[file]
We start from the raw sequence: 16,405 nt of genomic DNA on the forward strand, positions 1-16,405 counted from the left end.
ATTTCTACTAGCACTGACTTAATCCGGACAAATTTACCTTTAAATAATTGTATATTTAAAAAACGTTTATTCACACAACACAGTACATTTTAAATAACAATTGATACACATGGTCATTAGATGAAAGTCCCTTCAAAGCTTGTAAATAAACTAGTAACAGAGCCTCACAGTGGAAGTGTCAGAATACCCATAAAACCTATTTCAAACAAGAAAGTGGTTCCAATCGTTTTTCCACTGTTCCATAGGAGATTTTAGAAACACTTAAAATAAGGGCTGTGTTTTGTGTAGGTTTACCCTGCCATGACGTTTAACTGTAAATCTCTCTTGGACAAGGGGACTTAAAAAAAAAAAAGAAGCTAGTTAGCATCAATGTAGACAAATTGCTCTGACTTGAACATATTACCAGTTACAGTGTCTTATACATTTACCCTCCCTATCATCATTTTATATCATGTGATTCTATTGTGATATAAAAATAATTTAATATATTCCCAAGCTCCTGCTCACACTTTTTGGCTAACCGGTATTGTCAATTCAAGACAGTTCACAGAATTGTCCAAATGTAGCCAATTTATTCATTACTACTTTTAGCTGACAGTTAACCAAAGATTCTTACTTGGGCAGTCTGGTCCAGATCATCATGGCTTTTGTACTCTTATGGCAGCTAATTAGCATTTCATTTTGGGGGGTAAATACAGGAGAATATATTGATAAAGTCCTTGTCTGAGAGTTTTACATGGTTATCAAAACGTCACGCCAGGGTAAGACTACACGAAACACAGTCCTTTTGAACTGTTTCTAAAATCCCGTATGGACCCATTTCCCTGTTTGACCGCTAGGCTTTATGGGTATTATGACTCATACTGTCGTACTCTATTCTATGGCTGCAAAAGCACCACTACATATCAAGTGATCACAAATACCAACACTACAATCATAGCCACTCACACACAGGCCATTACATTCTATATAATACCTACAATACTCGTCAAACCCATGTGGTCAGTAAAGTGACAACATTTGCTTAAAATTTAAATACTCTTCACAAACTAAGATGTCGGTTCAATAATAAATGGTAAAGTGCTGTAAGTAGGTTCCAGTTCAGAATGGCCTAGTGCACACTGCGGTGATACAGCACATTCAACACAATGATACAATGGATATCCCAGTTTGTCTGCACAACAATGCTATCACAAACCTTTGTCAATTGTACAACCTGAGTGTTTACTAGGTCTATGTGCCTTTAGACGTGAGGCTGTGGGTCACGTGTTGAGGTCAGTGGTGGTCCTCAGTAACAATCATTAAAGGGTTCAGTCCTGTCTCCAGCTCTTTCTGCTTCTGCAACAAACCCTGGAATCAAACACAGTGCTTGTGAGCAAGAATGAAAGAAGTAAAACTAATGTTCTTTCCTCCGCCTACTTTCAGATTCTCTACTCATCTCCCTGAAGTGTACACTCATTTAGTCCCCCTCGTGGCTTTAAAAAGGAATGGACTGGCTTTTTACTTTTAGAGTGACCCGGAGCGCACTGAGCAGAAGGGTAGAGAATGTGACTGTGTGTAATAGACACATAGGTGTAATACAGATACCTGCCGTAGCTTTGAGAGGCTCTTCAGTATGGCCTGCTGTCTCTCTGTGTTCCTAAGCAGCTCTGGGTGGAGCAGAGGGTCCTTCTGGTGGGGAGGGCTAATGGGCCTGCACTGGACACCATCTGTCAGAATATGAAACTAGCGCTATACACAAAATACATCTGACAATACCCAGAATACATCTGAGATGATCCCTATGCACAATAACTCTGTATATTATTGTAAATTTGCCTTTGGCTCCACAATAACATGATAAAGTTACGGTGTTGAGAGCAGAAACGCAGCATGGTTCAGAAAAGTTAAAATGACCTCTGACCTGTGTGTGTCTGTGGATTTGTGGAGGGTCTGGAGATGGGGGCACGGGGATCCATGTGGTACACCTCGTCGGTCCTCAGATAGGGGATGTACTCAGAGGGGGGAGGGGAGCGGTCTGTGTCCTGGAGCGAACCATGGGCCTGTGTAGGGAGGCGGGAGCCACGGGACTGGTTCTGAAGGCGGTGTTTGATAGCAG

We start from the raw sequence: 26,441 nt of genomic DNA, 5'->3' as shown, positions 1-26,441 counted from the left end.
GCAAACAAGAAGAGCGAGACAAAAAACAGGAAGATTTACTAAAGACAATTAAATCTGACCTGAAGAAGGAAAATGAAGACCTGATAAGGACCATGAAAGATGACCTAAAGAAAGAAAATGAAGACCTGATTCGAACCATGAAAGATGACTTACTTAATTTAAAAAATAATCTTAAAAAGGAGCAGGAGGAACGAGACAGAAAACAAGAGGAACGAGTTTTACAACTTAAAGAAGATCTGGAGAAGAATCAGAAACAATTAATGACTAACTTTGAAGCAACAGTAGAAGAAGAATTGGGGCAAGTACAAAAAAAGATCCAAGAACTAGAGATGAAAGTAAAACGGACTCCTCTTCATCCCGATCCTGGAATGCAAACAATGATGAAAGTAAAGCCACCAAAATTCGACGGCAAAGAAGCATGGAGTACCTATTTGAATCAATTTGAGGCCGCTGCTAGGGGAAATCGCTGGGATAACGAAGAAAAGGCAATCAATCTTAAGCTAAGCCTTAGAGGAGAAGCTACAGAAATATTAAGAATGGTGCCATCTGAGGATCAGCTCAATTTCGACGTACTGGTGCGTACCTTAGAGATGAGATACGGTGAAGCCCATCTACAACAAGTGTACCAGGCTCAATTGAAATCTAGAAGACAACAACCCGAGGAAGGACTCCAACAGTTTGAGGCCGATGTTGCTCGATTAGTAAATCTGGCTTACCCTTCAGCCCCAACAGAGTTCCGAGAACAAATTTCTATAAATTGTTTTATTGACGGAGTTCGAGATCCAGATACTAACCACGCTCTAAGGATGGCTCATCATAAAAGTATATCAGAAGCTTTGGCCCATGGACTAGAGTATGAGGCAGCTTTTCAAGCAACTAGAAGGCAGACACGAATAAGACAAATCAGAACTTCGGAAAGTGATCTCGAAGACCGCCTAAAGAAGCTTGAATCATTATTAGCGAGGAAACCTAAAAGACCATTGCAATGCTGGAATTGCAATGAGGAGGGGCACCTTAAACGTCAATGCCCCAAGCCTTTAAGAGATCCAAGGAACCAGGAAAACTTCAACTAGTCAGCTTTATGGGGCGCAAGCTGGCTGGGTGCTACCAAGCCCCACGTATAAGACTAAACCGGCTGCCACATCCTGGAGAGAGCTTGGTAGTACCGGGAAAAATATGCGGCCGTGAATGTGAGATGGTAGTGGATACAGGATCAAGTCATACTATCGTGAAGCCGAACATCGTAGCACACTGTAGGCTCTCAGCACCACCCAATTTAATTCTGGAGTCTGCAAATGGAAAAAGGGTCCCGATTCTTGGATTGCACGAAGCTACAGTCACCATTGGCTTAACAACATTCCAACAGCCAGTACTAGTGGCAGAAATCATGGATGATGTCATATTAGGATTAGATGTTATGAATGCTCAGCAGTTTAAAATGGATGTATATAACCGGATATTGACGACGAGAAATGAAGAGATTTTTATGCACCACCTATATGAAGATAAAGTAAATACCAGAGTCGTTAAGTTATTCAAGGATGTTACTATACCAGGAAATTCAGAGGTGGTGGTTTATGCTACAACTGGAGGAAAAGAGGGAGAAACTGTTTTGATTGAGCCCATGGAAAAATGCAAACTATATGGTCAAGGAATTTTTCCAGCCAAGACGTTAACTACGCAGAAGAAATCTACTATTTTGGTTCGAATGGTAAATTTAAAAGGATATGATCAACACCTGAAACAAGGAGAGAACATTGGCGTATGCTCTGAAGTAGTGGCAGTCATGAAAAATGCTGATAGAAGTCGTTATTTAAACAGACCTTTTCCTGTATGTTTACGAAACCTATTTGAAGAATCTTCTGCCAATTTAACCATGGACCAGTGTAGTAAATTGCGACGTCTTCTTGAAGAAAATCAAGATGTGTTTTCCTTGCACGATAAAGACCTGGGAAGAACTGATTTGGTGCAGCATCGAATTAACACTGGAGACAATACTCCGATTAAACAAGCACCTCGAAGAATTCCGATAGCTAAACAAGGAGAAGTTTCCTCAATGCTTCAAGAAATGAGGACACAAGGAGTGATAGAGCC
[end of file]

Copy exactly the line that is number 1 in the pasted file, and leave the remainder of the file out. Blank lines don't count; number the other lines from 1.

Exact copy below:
We start from the raw sequence: 16,405 nt of genomic DNA on the forward strand, positions 1-16,405 counted from the left end.